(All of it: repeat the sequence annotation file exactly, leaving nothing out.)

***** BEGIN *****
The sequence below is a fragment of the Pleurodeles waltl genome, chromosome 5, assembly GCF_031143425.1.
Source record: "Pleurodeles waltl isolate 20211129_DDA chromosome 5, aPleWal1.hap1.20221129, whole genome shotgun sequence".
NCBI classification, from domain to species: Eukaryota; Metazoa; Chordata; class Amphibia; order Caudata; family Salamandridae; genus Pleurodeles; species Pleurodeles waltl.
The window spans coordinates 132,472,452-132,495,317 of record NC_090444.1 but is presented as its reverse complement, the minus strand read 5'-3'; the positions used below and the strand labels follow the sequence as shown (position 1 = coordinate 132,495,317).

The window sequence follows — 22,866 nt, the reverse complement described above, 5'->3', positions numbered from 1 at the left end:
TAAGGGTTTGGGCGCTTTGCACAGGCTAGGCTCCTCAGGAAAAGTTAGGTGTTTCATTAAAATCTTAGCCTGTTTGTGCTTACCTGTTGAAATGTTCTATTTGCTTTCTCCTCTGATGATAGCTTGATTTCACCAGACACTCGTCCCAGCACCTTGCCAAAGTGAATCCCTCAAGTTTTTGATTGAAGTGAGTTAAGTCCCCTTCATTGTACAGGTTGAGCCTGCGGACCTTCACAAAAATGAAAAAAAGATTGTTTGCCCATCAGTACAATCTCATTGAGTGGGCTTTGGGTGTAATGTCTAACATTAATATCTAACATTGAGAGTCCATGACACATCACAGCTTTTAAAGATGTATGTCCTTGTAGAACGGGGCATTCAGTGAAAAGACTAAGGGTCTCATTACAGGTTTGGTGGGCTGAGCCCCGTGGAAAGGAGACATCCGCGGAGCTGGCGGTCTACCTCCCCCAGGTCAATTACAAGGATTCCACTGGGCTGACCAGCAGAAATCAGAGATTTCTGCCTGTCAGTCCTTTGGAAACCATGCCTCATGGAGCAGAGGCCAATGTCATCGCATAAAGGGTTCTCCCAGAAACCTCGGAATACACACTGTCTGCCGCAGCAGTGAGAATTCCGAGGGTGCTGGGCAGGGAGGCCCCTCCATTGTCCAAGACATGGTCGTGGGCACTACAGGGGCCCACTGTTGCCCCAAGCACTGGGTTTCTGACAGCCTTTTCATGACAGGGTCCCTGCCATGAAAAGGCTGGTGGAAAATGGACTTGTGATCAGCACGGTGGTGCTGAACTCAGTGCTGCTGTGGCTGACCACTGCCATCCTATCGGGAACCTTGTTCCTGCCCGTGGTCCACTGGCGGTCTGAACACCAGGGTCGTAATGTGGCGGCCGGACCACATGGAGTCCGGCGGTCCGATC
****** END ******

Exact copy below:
The sequence below is a fragment of the Pleurodeles waltl genome, chromosome 5, assembly GCF_031143425.1.
Source record: "Pleurodeles waltl isolate 20211129_DDA chromosome 5, aPleWal1.hap1.20221129, whole genome shotgun sequence".
NCBI classification, from domain to species: Eukaryota; Metazoa; Chordata; class Amphibia; order Caudata; family Salamandridae; genus Pleurodeles; species Pleurodeles waltl.
The window spans coordinates 132,472,452-132,495,317 of record NC_090444.1 but is presented as its reverse complement, the minus strand read 5'-3'; the positions used below and the strand labels follow the sequence as shown (position 1 = coordinate 132,495,317).

The window sequence follows — 22,866 nt, the reverse complement described above, 5'->3', positions numbered from 1 at the left end:
TAAGGGTTTGGGCGCTTTGCACAGGCTAGGCTCCTCAGGAAAAGTTAGGTGTTTCATTAAAATCTTAGCCTGTTTGTGCTTACCTGTTGAAATGTTCTATTTGCTTTCTCCTCTGATGATAGCTTGATTTCACCAGACACTCGTCCCAGCACCTTGCCAAAGTGAATCCCTCAAGTTTTTGATTGAAGTGAGTTAAGTCCCCTTCATTGTACAGGTTGAGCCTGCGGACCTTCACAAAAATGAAAAAAAGATTGTTTGCCCATCAGTACAATCTCATTGAGTGGGCTTTGGGTGTAATGTCTAACATTAATATCTAACATTGAGAGTCCATGACACATCACAGCTTTTAAAGATGTATGTCCTTGTAGAACGGGGCATTCAGTGAAAAGACTAAGGGTCTCATTACAGGTTTGGTGGGCTGAGCCCCGTGGAAAGGAGACATCCGCGGAGCTGGCGGTCTACCTCCCCCAGGTCAATTACAAGGATTCCACTGGGCTGACCAGCAGAAATCAGAGATTTCTGCCTGTCAGTCCTTTGGAAACCATGCCTCATGGAGCAGAGGCCAATGTCATCGCATAAAGGGTTCTCCCAGAAACCTCGGAATACACACTGTCTGCCGCAGCAGTGAGAATTCCGAGGGTGCTGGGCAGGGAGGCCCCTCCATTGTCCAAGACATGGTCGTGGGCACTACAGGGGCCCACTGTTGCCCCAAGCACTGGGTTTCTGACAGCCTTTTCATGACAGGGTCCCTGCCATGAAAAGGCTGGTGGAAAATGGACTTGTGATCAGCACGGTGGTGCTGAACTCAGTGCTGCTGTGGCTGACCACTGCCATCCTATCGGGAACCTTGTTCCTGCCCGTGGTCCACTGGCGGTCTGAACACCAGGGTCGTAATGTGGCGGCCGGACCACATGGAGTCCGGCGGTCCGATC